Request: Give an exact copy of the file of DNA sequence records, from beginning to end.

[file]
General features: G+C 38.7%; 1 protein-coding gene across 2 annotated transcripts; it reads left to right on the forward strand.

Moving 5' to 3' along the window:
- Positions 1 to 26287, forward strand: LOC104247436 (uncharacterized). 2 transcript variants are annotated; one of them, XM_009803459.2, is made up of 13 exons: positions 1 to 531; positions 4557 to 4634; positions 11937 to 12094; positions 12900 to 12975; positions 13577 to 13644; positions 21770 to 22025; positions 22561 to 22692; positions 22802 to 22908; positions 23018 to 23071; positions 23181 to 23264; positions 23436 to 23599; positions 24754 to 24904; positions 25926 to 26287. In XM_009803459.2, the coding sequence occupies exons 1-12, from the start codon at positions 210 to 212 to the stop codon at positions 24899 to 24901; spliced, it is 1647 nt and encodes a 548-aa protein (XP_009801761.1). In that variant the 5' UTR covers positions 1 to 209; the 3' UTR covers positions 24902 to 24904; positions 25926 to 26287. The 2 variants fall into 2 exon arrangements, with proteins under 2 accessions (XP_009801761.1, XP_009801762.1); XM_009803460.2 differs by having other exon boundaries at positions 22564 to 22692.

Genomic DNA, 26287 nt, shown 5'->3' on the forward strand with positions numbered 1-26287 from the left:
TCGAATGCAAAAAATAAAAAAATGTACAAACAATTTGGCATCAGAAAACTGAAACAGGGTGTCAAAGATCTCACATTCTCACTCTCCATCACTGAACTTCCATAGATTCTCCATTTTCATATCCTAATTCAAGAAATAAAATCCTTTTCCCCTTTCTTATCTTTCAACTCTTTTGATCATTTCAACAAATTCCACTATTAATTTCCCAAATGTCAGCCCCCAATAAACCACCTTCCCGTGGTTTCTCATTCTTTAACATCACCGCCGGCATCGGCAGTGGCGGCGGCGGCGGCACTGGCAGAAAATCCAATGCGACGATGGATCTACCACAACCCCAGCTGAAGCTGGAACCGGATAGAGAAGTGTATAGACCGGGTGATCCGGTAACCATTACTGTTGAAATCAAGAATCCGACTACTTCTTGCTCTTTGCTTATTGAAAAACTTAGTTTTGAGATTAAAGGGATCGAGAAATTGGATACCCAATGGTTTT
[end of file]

General features: G+C 38.7%; 1 protein-coding gene across 2 annotated transcripts; it reads left to right on the forward strand.

Moving 5' to 3' along the window:
- Positions 1 to 26287, forward strand: LOC104247436 (uncharacterized). 2 transcript variants are annotated; one of them, XM_009803459.2, is made up of 13 exons: positions 1 to 531; positions 4557 to 4634; positions 11937 to 12094; positions 12900 to 12975; positions 13577 to 13644; positions 21770 to 22025; positions 22561 to 22692; positions 22802 to 22908; positions 23018 to 23071; positions 23181 to 23264; positions 23436 to 23599; positions 24754 to 24904; positions 25926 to 26287. In XM_009803459.2, the coding sequence occupies exons 1-12, from the start codon at positions 210 to 212 to the stop codon at positions 24899 to 24901; spliced, it is 1647 nt and encodes a 548-aa protein (XP_009801761.1). In that variant the 5' UTR covers positions 1 to 209; the 3' UTR covers positions 24902 to 24904; positions 25926 to 26287. The 2 variants fall into 2 exon arrangements, with proteins under 2 accessions (XP_009801761.1, XP_009801762.1); XM_009803460.2 differs by having other exon boundaries at positions 22564 to 22692.

Genomic DNA, 26287 nt, shown 5'->3' on the forward strand with positions numbered 1-26287 from the left:
TCGAATGCAAAAAATAAAAAAATGTACAAACAATTTGGCATCAGAAAACTGAAACAGGGTGTCAAAGATCTCACATTCTCACTCTCCATCACTGAACTTCCATAGATTCTCCATTTTCATATCCTAATTCAAGAAATAAAATCCTTTTCCCCTTTCTTATCTTTCAACTCTTTTGATCATTTCAACAAATTCCACTATTAATTTCCCAAATGTCAGCCCCCAATAAACCACCTTCCCGTGGTTTCTCATTCTTTAACATCACCGCCGGCATCGGCAGTGGCGGCGGCGGCGGCACTGGCAGAAAATCCAATGCGACGATGGATCTACCACAACCCCAGCTGAAGCTGGAACCGGATAGAGAAGTGTATAGACCGGGTGATCCGGTAACCATTACTGTTGAAATCAAGAATCCGACTACTTCTTGCTCTTTGCTTATTGAAAAACTTAGTTTTGAGATTAAAGGGATCGAGAAATTGGATACCCAATGGTTTT